Robotics and Programming Integration as Cognitive-Learning Tools

Robotics and Programming Integration as Cognitive-Learning Tools

Nikleia Eteokleous (Frederick University Cyprus, Cyprus)
Copyright: © 2018 |Pages: 13
DOI: 10.4018/978-1-5225-2255-3.ch594
OnDemand PDF Download:
$30.00
List Price: $37.50

Abstract

Robotics and programming integration as cognitive-learning tools, in selected teaching cases exploits its full potential; therefore, it upgrades and enhances the teaching and learning process and promotes school transformation. Employing a case study approach, the current study examines how robotics and computer programming can be integrated within the elementary teaching practice (2nd to 6th grade) in order to achieve learning objectives across disciplines beyond STEM (8 teachers and 169 students participated at the study). Results are discussed taking into account class size, robotics package used, teacher age, gender, experience and teacher digital literacy/ comfort level with technology. The innovative educational robotics curriculum developed by the Robotics Academy provides the theoretical and educational framework to achieve the above.
Chapter Preview
Top

Introduction

The technological improvements within the robotics field and its expansion to various fields such as medicine, industry and education, calls for robotics integration within the educational practice as learning tools. Alimisis (2012) supports that robotics draw the attention and interest of academicians, researchers and teachers in all educational levels as well as other stakeholders (policy makers and society leaders). Educational systems are responsible in preparing students (future citizens) for this ever-changing Hi-Tech, globalized, interconnected world. Numerous 21st century skills are reported in the literature as important to be developed by future citizens as the means to address the needs and demands of the society. Digital literacy is one of them and robotics and programing are becoming important elements within the educational settings. The students need to be provided with the opportunities to experience tinkering, fabrication, design and create technological artifact & interactive objects, construct their own meaningful projects, experience the scientific method of inquiry (Bers, 2008a; Bers, 2008b; Bers, Matas & Libman, 2013; Bernstein, Mutch-Jones, Cassidy, Hamner, & Cross, 2016; Eteokleous, 2016). Consequently, educators need to design learning environments enhanced by new technologies where students have the opportunity to experience them as cognitive-learning tools within their learning processes. In order for robotics to be integrated within the educational practice, teachers need to be appropriately and adequately prepared by universities (for pre-service teachers at the undergraduate level and in-service teaches at the graduate level) and professional development authorities (for in-service teachers) (Vollsted, Robinson, & Wang, 2007).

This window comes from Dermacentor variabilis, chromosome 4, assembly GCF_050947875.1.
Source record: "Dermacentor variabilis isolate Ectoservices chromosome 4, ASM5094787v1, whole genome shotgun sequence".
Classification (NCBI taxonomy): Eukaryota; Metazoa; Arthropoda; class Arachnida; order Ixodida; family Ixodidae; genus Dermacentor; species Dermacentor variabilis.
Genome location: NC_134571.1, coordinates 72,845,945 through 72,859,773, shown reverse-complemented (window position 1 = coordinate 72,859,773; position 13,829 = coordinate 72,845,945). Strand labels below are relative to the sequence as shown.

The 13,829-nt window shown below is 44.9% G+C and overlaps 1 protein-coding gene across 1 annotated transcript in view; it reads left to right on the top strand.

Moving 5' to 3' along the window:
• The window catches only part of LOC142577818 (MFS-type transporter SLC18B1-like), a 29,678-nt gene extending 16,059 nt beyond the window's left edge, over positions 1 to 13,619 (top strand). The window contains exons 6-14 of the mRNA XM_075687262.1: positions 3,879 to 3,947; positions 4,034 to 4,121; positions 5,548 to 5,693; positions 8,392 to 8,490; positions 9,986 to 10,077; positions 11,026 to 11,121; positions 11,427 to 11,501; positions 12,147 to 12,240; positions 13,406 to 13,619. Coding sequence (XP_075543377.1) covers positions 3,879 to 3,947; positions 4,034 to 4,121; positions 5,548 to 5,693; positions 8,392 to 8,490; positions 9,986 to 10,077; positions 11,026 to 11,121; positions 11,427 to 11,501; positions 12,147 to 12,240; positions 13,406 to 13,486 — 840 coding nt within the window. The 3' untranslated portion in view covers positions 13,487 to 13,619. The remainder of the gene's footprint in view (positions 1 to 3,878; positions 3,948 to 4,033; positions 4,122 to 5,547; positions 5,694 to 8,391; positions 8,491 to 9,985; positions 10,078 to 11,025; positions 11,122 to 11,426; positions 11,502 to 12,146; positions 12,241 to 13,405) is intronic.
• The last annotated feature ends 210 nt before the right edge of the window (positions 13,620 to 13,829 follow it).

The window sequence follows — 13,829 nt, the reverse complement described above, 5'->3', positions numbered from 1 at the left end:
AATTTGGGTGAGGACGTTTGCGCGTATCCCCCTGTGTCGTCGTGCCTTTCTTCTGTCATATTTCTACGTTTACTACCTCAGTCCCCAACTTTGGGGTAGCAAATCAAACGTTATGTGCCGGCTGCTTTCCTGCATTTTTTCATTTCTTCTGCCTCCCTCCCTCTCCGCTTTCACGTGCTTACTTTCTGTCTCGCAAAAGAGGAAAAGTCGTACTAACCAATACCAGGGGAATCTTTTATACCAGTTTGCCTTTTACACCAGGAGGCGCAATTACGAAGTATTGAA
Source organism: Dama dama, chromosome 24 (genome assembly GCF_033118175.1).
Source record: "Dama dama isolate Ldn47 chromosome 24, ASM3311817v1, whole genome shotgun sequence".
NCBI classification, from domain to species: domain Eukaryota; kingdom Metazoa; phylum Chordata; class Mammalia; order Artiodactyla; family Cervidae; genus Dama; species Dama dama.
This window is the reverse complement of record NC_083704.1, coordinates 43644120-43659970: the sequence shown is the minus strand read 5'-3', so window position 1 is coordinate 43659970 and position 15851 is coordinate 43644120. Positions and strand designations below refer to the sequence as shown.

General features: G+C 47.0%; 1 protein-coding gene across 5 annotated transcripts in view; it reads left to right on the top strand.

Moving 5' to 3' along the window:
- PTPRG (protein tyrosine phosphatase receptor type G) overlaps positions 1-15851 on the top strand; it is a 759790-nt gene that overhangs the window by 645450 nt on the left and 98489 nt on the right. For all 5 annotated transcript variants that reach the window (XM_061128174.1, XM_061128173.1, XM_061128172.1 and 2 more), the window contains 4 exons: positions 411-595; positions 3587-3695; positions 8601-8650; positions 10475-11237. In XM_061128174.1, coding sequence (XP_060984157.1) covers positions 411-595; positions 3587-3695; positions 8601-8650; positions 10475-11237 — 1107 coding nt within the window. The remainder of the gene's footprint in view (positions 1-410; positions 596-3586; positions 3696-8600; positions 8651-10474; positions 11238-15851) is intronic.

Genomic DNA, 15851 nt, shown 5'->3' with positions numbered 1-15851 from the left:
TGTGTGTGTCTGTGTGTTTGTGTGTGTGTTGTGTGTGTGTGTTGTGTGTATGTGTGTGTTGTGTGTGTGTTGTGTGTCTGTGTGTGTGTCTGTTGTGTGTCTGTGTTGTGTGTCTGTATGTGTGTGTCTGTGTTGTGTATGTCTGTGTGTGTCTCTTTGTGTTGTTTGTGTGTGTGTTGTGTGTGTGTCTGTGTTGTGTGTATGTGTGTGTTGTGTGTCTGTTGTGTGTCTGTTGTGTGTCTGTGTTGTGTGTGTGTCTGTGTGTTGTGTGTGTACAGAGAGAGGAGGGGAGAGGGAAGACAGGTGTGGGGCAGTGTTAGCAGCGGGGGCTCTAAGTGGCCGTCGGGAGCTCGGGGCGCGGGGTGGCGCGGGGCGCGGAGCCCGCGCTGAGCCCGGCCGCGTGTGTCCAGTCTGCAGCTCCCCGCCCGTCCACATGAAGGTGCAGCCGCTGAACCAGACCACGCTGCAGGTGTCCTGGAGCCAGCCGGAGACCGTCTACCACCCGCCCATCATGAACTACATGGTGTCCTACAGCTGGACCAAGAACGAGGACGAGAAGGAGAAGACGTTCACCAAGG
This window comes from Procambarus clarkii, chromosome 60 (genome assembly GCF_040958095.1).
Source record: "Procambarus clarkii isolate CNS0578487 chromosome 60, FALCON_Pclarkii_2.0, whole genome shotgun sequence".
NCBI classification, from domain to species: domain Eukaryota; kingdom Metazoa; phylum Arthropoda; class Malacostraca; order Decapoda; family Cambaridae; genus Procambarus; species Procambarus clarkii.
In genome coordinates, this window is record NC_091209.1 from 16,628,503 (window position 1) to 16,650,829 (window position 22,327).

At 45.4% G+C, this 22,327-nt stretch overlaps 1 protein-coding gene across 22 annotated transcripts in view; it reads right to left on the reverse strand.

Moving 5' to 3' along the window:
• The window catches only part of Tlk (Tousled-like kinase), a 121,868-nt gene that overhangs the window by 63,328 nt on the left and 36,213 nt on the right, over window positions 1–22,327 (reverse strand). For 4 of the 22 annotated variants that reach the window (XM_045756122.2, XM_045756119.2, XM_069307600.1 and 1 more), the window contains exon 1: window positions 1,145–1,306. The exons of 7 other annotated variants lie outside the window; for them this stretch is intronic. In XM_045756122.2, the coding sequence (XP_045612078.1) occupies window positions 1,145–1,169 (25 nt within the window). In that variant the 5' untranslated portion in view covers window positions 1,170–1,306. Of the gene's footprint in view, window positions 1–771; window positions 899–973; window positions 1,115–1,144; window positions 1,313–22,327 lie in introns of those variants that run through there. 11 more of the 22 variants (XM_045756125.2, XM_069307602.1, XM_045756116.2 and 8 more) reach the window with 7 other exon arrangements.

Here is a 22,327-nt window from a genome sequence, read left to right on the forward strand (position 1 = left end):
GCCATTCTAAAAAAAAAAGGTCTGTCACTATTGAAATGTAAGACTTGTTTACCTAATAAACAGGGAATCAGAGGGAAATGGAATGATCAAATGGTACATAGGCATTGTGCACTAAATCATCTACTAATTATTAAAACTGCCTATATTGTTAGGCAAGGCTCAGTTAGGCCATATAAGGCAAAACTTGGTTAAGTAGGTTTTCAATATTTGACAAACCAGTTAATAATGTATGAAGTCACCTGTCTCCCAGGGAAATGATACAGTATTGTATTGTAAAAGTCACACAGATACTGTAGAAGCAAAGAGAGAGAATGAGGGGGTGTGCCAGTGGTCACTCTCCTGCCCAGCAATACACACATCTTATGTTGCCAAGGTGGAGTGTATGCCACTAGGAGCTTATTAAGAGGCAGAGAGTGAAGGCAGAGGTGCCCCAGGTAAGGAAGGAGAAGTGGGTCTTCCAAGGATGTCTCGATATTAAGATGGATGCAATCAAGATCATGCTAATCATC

The current chapter takes into consideration numerous research studies suggesting that robotics integration for educational purposes is an effective teaching method; arguing that if robotics activities are appropriately designed and implemented have great potential to significantly improve and enhance the teaching and learning process (Bauerle, & Gallagher, 2003; Benitti, 2012; Bers, Flannery, Kazakoff, & Sullivan, 2014; Eteokleous, Demetriou, & Stylianou, 2013; Papert, 1993). Robotics in the classroom has taken a global momentum especially because of its positive contributions in the teaching of science, technology, engineering and mathematics (STEM) (Benitti, 2012; Bers, et al, 2014; Nugent, et al., 2009; Sullivan, 2008; Williams, Ma, Prejean, Lai, & Ford, 2007). Additionally, research has shown that robotics integration in education promotes the development of various non-cognitive skills, however extremely important life skills. For example, reasoning, problem solving, tinkerning, sequencing, computational thinking, decision making, scientific investigation, collaboration, knowledge construction, critical thinking, creativity, communication (Bers et al., 2002; Benitti, 2012; Bers, 2008a; Bers, et al., 2014; Chambers & Carbonaro, 2003; Eteokleous, 2015; Eteokleous, 2016; Miglino, Lund, & Cardaci, 1999; Resnick, Berg, & Eisenberg, 2000; Sullivan, 2008; Williams, et al., 2007; Williams, Ma, & Prejean, 2010).